It's some point in the indeterminate future. Society seems to have limped along (and not yet completely collapsed, though that seems imminent), with the requisite advances in technology complemented by the corresponding advances in terrorism. There are people who install cameras on themselves and log every moment of their lives online, called Lifeloggers. Sharing every moment publicly is the default and privacy is the opt-out. Thanks to a news source called Blinkfeed, we get news updates with links to additional information, including several updates regarding the Verhoven-Delany corporation, which seems to be the most powerful corporation at this time.*

Gomez, Nasia and Mark are three rebellious hackers living in hiding in Tanzania (controlled by the Chinese and Saudis), only Mark's father is Loki, President of the Three State Union. They're on the lookout for "The Surface", a place where they'll find out the true nature of things.  The first few issues of The Surface contains several disparate threads, and in addition to following these three characters as they seek The Surface, we're also met with questions and imagery from an unknown narrator, along with news updates from Blinkfeed, and and interviews with a mysterious author known as Doublehead (who comes across suspiciously sounding a lot like Ales Kot).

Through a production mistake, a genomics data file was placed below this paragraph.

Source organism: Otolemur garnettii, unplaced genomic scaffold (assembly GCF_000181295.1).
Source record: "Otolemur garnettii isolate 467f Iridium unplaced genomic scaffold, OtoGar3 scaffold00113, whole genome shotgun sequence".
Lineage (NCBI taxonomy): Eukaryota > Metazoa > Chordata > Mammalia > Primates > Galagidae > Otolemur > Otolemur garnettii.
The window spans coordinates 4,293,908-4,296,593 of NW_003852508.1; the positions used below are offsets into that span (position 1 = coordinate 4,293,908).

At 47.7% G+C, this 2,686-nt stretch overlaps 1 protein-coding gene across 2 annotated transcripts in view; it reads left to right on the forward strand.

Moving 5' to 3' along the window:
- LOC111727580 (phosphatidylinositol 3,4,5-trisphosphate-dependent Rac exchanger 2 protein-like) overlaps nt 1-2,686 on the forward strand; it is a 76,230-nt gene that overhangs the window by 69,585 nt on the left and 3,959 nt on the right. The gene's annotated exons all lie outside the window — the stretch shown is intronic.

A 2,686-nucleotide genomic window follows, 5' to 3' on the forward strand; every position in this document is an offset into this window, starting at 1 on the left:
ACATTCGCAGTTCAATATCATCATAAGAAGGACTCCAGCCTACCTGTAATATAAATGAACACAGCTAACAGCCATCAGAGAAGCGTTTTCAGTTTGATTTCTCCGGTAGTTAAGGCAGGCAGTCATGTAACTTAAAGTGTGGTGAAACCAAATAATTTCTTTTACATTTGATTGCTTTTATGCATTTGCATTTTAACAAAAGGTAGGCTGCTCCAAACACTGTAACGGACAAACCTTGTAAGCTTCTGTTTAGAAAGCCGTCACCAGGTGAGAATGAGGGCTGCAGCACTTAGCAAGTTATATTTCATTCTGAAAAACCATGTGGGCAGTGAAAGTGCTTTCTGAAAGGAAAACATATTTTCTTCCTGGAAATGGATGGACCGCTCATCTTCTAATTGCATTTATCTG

This book really is designed to be seen as a multimedia, multi-sensory experience. Will everything come together and work to tell one unified story? It's hard to say at this point, but there's a lot going on. There's a helpful explanation in issue 1 as to what The Surface is or might be, and that's the idea that our entire existence is a hologram being projected. From where? By whom? These are not questions that are answered, at least not yet.  What I'm struck by most in these first few issues is Kot's ambition and scope. There's humor and wit and unorthodox storytelling to spare in this issue, from arguments between competing narrators, to sly predictions about future events as critiques of the present, to a coffee shop chain called "Starnuts" that sells a latte which also contains speed.  The book is bursting with ideas (I would say this book is messy, but not a mess, if that makes sense), and Kot doesn't seem to discriminate between high and low culture as far as sources for inspiration.